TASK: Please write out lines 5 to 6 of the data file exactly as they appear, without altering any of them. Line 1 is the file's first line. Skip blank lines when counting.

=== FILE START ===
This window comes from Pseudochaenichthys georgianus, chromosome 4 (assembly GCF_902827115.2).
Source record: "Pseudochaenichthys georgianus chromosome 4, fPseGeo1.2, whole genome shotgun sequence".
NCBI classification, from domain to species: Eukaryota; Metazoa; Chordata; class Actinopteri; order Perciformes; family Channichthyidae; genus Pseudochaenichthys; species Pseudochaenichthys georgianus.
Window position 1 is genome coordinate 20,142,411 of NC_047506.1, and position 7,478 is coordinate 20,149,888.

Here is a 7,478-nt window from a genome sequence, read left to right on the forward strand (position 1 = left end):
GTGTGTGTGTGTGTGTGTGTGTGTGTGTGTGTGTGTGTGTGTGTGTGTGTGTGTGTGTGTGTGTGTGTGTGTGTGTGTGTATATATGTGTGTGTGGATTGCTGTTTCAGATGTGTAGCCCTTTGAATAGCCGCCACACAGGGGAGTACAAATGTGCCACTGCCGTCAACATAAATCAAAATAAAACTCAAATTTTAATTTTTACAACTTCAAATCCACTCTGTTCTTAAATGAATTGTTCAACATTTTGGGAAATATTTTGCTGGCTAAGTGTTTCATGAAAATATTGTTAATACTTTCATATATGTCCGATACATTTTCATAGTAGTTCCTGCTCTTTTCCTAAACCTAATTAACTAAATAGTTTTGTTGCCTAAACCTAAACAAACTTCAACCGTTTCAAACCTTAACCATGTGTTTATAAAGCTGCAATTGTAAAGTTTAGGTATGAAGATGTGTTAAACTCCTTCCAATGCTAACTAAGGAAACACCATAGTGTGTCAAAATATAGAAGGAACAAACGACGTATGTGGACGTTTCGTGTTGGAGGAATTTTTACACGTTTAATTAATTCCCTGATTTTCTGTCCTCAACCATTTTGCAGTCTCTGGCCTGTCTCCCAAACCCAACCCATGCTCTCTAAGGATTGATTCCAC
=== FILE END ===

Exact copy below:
Here is a 7,478-nt window from a genome sequence, read left to right on the forward strand (position 1 = left end):
GTGTGTGTGTGTGTGTGTGTGTGTGTGTGTGTGTGTGTGTGTGTGTGTGTGTGTGTGTGTGTGTGTGTGTGTGTGTGTGTATATATGTGTGTGTGGATTGCTGTTTCAGATGTGTAGCCCTTTGAATAGCCGCCACACAGGGGAGTACAAATGTGCCACTGCCGTCAACATAAATCAAAATAAAACTCAAATTTTAATTTTTACAACTTCAAATCCACTCTGTTCTTAAATGAATTGTTCAACATTTTGGGAAATATTTTGCTGGCTAAGTGTTTCATGAAAATATTGTTAATACTTTCATATATGTCCGATACATTTTCATAGTAGTTCCTGCTCTTTTCCTAAACCTAATTAACTAAATAGTTTTGTTGCCTAAACCTAAACAAACTTCAACCGTTTCAAACCTTAACCATGTGTTTATAAAGCTGCAATTGTAAAGTTTAGGTATGAAGATGTGTTAAACTCCTTCCAATGCTAACTAAGGAAACACCATAGTGTGTCAAAATATAGAAGGAACAAACGACGTATGTGGACGTTTCGTGTTGGAGGAATTTTTACACGTTTAATTAATTCCCTGATTTTCTGTCCTCAACCATTTTGCAGTCTCTGGCCTGTCTCCCAAACCCAACCCATGCTCTCTAAGGATTGATTCCAC